- Obesity is linked to many diseases including heart disease, depression and cancer.
- Neuroresearchers at McGill University have now discovered a link between obesity and how Alzheimer’s disease affects the brain.
- Scientists believe that losing excess weight can help reduce a person’s risk of Alzheimer’s.
Obesity is associated with various diseases and health concerns, including
Previous research has also found a link between obesity and Alzheimer’s disease. A new study led by researchers at McGill University Neuro (Montreal Neurological Institute-Hospital) has now identified a potential risk mechanism through which obesity may increase the risk of Alzheimer’s disease.
Scientists have found that the type of neurodegeneration caused by obesity is similar to the type that causes Alzheimer’s disease. For this reason, researchers believe that weight loss may be delayed
appears in the study Journal of Alzheimer’s Disease.
Postdoctoral researcher at McGill University Neuro (Montreal Neurological Institute-Hospital) and first author of this study. According to Philip Morris, obesity has a negative effect on the brain, mostly in terms of neurodegeneration.
“It has been shown that obesity itself, but associated comorbidities, such as type 2 diabetes, hypertension, or dyslipidemia, can cause neuronal damage,” Dr. Morris said. Medical News Today.
“Obesity (obesity) is not just a measurement or some physical number – it is a multi-complex, multi-system disease with wide-ranging implications,” Dr. Scott Kaiser, a geriatrician and director of Geriatric Cognitive Health. For the Pacific Neuroscience Institute at Providence St. John’s Health Center in Santa Monica, CA.
“To some extent, we understand the direct effects of obesity on our central nervous system, including our brain health,” Dr. Kaiser continued. “There are multiple mechanisms within this potential relationship. There is the potential for increased inflammation (and) oxidative stress — all of which drives a concept that I think a lot about in geriatrics called ‘inflammation-aging.’ And the implications in terms of hormonal regulation,
Board certified neuropsychologist and creator of I Care for Your Brain Dr. Karen D. Sullivan said MNT That obesity—specifically increased body mass, high body fat percentage, and waist-to-hip ratio—is associated with cognitive impairment and risk factors for Alzheimer’s disease in older adults.
“Confounding in earlier data were known metabolic changes that often, but not always, accompany obesity, such as diabetes, hypertension, and lipid disorders,” Dr. Sullivan said. “These metabolic changes result in cerebrovascular changes and neurodegeneration in specific parts of the brain that mimic the pattern of Alzheimer’s disease and are all linked to an increase in Alzheimer’s disease-related brain pathology.”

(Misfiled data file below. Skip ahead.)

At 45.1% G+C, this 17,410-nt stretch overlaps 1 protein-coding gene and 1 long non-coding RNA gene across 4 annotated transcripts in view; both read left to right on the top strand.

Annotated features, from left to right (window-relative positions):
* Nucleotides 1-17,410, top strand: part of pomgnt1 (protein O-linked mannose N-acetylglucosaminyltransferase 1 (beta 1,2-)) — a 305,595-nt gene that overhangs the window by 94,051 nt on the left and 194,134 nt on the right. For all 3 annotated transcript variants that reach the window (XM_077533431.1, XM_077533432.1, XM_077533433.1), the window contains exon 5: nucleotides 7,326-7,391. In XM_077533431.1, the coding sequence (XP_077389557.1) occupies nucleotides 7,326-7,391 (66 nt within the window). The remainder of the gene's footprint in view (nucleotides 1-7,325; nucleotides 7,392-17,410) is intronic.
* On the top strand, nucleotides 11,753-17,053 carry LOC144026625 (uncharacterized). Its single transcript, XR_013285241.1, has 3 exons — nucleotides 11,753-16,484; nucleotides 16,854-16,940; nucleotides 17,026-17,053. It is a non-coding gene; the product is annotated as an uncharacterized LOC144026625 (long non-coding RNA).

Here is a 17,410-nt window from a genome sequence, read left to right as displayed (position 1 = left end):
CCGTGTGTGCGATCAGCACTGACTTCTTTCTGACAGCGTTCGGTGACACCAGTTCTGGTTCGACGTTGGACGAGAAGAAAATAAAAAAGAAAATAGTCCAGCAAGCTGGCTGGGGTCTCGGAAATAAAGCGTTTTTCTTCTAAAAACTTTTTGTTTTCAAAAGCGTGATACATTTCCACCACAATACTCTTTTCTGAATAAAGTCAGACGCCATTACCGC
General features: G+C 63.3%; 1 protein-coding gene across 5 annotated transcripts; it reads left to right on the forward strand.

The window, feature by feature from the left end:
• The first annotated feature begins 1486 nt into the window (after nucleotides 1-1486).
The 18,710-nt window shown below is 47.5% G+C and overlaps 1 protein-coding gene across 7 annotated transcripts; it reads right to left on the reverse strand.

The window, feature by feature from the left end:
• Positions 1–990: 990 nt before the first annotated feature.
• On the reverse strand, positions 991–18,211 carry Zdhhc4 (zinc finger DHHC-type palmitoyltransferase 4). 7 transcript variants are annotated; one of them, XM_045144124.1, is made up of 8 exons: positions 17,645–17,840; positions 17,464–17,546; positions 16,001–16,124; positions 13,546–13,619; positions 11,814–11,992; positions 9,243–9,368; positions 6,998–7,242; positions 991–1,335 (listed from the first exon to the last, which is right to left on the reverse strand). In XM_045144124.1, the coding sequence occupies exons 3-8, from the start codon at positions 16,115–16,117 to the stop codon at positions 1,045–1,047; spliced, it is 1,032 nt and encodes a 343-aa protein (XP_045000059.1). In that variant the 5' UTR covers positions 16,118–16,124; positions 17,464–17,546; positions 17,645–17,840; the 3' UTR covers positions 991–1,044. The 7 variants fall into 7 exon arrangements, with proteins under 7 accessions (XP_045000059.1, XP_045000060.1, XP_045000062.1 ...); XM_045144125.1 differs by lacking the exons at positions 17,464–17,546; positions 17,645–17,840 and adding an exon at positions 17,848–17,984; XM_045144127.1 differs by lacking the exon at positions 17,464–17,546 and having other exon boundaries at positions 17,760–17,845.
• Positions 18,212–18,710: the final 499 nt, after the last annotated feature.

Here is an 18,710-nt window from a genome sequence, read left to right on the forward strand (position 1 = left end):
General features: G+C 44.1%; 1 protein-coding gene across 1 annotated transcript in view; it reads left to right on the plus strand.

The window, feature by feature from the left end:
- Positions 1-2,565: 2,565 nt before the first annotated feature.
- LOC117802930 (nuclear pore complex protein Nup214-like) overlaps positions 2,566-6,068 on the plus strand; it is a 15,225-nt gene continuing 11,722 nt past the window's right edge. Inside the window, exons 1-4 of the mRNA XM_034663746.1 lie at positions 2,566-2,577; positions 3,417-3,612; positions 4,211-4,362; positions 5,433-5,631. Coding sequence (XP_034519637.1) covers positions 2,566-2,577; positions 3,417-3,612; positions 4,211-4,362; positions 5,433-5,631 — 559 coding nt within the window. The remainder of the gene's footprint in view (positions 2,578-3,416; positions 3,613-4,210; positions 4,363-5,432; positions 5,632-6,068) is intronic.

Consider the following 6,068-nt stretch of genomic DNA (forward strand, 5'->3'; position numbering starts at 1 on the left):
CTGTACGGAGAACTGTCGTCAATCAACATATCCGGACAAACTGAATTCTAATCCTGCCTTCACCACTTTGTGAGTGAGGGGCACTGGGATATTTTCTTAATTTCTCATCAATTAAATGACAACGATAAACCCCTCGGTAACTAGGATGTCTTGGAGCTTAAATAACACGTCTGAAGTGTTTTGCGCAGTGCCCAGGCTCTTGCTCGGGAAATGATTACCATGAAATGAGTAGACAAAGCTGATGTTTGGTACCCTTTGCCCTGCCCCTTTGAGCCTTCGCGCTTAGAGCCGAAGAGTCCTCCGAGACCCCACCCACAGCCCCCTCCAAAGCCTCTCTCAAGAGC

Dr. Morris called this study a
“It was previously known that obesity is a
risk factorsfor Alzheimer’s disease, but we wanted to directly compare brain atrophy patterns in both, which we did in this new study.”
In this study, Dr. Morris and his team compared patterns of gray matter atrophy — or loss of brain cells — in patients with obesity or Alzheimer’s disease. Using a sample of more than 1,300 people, they compared Alzheimer’s disease patients with healthy controls and obese (otherwise healthy) lean individuals.
In the analysis, the scientists found that both obesity and Alzheimer’s disease affect the loss of gray matter brain cells – also known as
Based on these findings, researchers believe that weight loss can potentially slow cognitive decline and reduce a person’s risk for Alzheimer’s disease.
“At this point, our study suggests that obesity prevention, weight loss, but also reducing other metabolic risk factors associated with obesity, such as type 2 diabetes or high blood pressure, may reduce the risk of Alzheimer’s disease and have a beneficial effect on cognition.”
– Dr. Morris
After reviewing this study, Dr. Kaiser said that while this is not a new concept overall, it further validates our understanding of the critical relationship between obesity and dementia risk and our understanding of modifiable risk factors.
“Obesity is recognized as a modifiable risk factor for dementia and this has been shown in population studies where they follow groups of people over time and people who are obese are more likely to develop dementia,” he explained.
“And in some studies, it’s on the order of a 1/3 higher rate of developing dementia than people of normal weight,” Dr. Kaiser added. “(There are) also animal studies that are looking at the physiological effects of obesity on brain health. And so it’s all coming together to point to a really important target, especially in midlife, that could have a significant impact for decades to come.”
Meanwhile, Dr. Sullivan is clear that conditions such as diabetes, high blood pressure, and lipid disorders, especially when poorly controlled for long periods of time, contribute to neurodegeneration through poor oxygenation.
“We need to improve public health information about the negative impact of these conditions on brain health,” she continued. “They are incredibly responsive to lifestyle changes such as diet, exercise, and stress reduction, especially in the early stages. We need more interventions to address these known metabolic risk factors to reduce the long-term risk of neurodegeneration and many subtypes of dementia.”